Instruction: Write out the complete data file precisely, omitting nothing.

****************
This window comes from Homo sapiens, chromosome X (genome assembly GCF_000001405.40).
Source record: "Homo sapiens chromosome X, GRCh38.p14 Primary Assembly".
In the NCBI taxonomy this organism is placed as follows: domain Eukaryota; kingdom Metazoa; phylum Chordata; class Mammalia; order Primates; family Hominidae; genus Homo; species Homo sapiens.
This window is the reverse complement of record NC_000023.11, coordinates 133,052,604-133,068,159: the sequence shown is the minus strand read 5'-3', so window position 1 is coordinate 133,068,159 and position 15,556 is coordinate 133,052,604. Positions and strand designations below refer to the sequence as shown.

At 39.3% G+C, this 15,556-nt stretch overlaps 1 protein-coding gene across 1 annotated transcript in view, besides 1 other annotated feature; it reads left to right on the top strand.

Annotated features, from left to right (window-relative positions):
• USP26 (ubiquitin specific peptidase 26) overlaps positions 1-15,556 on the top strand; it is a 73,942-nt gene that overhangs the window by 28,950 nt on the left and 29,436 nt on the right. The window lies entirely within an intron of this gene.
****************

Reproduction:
This window comes from Homo sapiens, chromosome X (genome assembly GCF_000001405.40).
Source record: "Homo sapiens chromosome X, GRCh38.p14 Primary Assembly".
In the NCBI taxonomy this organism is placed as follows: domain Eukaryota; kingdom Metazoa; phylum Chordata; class Mammalia; order Primates; family Hominidae; genus Homo; species Homo sapiens.
This window is the reverse complement of record NC_000023.11, coordinates 133,052,604-133,068,159: the sequence shown is the minus strand read 5'-3', so window position 1 is coordinate 133,068,159 and position 15,556 is coordinate 133,052,604. Positions and strand designations below refer to the sequence as shown.

At 39.3% G+C, this 15,556-nt stretch overlaps 1 protein-coding gene across 1 annotated transcript in view, besides 1 other annotated feature; it reads left to right on the top strand.

Annotated features, from left to right (window-relative positions):
• USP26 (ubiquitin specific peptidase 26) overlaps positions 1-15,556 on the top strand; it is a 73,942-nt gene that overhangs the window by 28,950 nt on the left and 29,436 nt on the right. The window lies entirely within an intron of this gene.